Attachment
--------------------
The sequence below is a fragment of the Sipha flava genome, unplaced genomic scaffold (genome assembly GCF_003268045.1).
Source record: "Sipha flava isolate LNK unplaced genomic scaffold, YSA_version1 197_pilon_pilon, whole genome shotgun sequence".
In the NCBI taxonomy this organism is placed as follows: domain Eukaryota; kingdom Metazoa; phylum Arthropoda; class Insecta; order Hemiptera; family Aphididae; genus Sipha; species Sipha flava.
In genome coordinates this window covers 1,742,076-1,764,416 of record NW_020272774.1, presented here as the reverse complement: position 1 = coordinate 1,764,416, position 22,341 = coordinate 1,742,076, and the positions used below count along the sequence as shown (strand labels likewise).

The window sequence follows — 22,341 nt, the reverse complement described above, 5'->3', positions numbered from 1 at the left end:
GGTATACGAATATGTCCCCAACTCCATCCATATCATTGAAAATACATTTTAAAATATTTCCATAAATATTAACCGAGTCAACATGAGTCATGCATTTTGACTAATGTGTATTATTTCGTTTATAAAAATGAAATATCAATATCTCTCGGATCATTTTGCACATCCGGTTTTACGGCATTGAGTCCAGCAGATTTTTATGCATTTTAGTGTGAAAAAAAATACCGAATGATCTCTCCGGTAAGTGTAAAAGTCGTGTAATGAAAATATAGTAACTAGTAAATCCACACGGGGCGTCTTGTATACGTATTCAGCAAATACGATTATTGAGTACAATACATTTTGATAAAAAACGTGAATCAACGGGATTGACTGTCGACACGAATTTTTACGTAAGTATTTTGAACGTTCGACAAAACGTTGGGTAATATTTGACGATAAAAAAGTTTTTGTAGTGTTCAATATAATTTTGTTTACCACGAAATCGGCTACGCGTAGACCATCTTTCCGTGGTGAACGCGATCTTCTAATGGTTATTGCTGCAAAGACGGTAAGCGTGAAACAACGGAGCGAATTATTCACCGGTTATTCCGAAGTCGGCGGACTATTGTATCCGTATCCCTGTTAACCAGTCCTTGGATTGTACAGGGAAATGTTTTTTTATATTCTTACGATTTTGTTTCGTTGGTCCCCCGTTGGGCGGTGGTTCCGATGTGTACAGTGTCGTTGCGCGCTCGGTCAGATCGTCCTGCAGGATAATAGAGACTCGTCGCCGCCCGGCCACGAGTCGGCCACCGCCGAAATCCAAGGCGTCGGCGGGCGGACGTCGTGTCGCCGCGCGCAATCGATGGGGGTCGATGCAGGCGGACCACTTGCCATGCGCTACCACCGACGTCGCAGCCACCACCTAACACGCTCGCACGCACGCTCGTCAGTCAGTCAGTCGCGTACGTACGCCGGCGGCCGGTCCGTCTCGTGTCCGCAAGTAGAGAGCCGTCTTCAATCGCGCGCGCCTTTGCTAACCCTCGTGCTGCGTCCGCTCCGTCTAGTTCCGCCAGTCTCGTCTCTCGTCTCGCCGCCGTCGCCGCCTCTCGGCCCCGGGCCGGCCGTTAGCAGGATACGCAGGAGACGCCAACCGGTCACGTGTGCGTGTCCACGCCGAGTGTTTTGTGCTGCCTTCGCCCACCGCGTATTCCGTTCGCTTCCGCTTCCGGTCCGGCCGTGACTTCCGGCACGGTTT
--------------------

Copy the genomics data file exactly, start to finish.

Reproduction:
The sequence below is a fragment of the Sipha flava genome, unplaced genomic scaffold (genome assembly GCF_003268045.1).
Source record: "Sipha flava isolate LNK unplaced genomic scaffold, YSA_version1 197_pilon_pilon, whole genome shotgun sequence".
In the NCBI taxonomy this organism is placed as follows: domain Eukaryota; kingdom Metazoa; phylum Arthropoda; class Insecta; order Hemiptera; family Aphididae; genus Sipha; species Sipha flava.
In genome coordinates this window covers 1,742,076-1,764,416 of record NW_020272774.1, presented here as the reverse complement: position 1 = coordinate 1,764,416, position 22,341 = coordinate 1,742,076, and the positions used below count along the sequence as shown (strand labels likewise).

The window sequence follows — 22,341 nt, the reverse complement described above, 5'->3', positions numbered from 1 at the left end:
GGTATACGAATATGTCCCCAACTCCATCCATATCATTGAAAATACATTTTAAAATATTTCCATAAATATTAACCGAGTCAACATGAGTCATGCATTTTGACTAATGTGTATTATTTCGTTTATAAAAATGAAATATCAATATCTCTCGGATCATTTTGCACATCCGGTTTTACGGCATTGAGTCCAGCAGATTTTTATGCATTTTAGTGTGAAAAAAAATACCGAATGATCTCTCCGGTAAGTGTAAAAGTCGTGTAATGAAAATATAGTAACTAGTAAATCCACACGGGGCGTCTTGTATACGTATTCAGCAAATACGATTATTGAGTACAATACATTTTGATAAAAAACGTGAATCAACGGGATTGACTGTCGACACGAATTTTTACGTAAGTATTTTGAACGTTCGACAAAACGTTGGGTAATATTTGACGATAAAAAAGTTTTTGTAGTGTTCAATATAATTTTGTTTACCACGAAATCGGCTACGCGTAGACCATCTTTCCGTGGTGAACGCGATCTTCTAATGGTTATTGCTGCAAAGACGGTAAGCGTGAAACAACGGAGCGAATTATTCACCGGTTATTCCGAAGTCGGCGGACTATTGTATCCGTATCCCTGTTAACCAGTCCTTGGATTGTACAGGGAAATGTTTTTTTATATTCTTACGATTTTGTTTCGTTGGTCCCCCGTTGGGCGGTGGTTCCGATGTGTACAGTGTCGTTGCGCGCTCGGTCAGATCGTCCTGCAGGATAATAGAGACTCGTCGCCGCCCGGCCACGAGTCGGCCACCGCCGAAATCCAAGGCGTCGGCGGGCGGACGTCGTGTCGCCGCGCGCAATCGATGGGGGTCGATGCAGGCGGACCACTTGCCATGCGCTACCACCGACGTCGCAGCCACCACCTAACACGCTCGCACGCACGCTCGTCAGTCAGTCAGTCGCGTACGTACGCCGGCGGCCGGTCCGTCTCGTGTCCGCAAGTAGAGAGCCGTCTTCAATCGCGCGCGCCTTTGCTAACCCTCGTGCTGCGTCCGCTCCGTCTAGTTCCGCCAGTCTCGTCTCTCGTCTCGCCGCCGTCGCCGCCTCTCGGCCCCGGGCCGGCCGTTAGCAGGATACGCAGGAGACGCCAACCGGTCACGTGTGCGTGTCCACGCCGAGTGTTTTGTGCTGCCTTCGCCCACCGCGTATTCCGTTCGCTTCCGCTTCCGGTCCGGCCGTGACTTCCGGCACGGTTT